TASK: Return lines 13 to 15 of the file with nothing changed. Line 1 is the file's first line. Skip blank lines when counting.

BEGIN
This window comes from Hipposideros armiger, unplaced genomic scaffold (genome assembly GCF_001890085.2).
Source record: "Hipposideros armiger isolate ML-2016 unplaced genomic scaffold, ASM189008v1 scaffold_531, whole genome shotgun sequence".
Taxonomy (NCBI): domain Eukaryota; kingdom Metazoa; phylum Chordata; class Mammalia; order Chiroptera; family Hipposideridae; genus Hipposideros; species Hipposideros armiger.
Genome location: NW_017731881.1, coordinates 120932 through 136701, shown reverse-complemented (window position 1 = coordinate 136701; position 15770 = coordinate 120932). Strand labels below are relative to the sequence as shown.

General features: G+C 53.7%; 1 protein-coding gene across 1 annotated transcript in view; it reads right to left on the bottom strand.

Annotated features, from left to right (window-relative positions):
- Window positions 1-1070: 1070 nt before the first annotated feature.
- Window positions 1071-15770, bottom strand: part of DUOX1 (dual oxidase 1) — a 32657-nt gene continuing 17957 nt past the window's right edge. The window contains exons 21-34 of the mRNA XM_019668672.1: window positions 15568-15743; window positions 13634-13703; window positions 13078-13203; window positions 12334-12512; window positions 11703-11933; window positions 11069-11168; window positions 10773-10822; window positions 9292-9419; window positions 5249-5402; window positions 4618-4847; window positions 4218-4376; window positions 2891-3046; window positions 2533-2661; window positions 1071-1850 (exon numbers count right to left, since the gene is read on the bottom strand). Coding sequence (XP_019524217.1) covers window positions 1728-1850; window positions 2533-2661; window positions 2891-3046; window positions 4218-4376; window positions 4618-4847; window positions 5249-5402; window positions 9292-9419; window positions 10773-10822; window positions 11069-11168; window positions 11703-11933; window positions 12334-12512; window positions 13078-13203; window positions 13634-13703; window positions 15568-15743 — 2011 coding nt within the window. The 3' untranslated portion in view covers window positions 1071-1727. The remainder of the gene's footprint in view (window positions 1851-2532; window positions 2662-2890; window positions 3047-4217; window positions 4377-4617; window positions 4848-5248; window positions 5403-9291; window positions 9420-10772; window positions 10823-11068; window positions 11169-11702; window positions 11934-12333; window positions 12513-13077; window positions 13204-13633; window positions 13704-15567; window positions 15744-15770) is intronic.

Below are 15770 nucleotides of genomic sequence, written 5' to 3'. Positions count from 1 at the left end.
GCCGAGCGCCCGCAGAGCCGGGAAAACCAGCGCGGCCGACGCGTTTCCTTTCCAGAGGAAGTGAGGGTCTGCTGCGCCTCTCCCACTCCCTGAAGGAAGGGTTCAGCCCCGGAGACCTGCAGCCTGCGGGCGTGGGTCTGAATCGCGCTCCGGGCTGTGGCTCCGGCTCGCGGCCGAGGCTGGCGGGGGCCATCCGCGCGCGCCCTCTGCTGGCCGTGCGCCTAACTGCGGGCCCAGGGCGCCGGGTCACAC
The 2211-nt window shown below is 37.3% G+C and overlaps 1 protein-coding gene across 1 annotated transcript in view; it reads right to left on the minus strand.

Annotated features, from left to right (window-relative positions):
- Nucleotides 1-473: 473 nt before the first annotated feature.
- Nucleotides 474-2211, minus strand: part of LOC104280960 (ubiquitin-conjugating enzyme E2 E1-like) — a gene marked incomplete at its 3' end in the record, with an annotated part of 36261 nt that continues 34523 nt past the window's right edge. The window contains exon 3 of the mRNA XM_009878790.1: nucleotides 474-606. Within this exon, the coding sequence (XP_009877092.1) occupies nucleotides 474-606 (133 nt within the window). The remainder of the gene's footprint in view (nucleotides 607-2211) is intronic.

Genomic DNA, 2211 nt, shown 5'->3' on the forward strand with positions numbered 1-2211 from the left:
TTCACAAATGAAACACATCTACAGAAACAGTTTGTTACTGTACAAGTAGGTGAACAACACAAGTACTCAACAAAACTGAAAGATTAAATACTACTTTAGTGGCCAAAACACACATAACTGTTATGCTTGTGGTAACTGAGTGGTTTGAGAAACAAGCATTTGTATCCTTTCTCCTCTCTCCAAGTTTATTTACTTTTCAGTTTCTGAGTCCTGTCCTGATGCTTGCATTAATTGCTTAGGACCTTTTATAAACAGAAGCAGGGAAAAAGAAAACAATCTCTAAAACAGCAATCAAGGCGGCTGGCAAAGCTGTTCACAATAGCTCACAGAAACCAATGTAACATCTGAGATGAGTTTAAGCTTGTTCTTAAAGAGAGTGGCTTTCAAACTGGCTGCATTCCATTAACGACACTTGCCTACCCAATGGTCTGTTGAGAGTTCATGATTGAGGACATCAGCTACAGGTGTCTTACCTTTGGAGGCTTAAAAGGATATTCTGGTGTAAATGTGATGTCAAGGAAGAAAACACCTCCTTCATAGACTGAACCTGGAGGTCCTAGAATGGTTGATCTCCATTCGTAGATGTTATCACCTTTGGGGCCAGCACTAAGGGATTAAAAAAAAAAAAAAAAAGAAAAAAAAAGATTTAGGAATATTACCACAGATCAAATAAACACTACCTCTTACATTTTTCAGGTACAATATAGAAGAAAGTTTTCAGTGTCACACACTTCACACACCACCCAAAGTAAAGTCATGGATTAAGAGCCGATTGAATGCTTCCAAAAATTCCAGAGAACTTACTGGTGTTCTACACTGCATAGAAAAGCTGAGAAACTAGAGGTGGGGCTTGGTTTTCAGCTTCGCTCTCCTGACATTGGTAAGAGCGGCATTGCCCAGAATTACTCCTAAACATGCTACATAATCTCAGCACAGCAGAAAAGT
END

- Nucleotides 1-473: 473 nt before the first annotated feature.
- Nucleotides 474-2211, minus strand: part of LOC104280960 (ubiquitin-conjugating enzyme E2 E1-like) — a gene marked incomplete at its 3' end in the record, with an annotated part of 36261 nt that continues 34523 nt past the window's right edge. The window contains exon 3 of the mRNA XM_009878790.1: nucleotides 474-606. Within this exon, the coding sequence (XP_009877092.1) occupies nucleotides 474-606 (133 nt within the window). The remainder of the gene's footprint in view (nucleotides 607-2211) is intronic.

Genomic DNA, 2211 nt, shown 5'->3' on the forward strand with positions numbered 1-2211 from the left: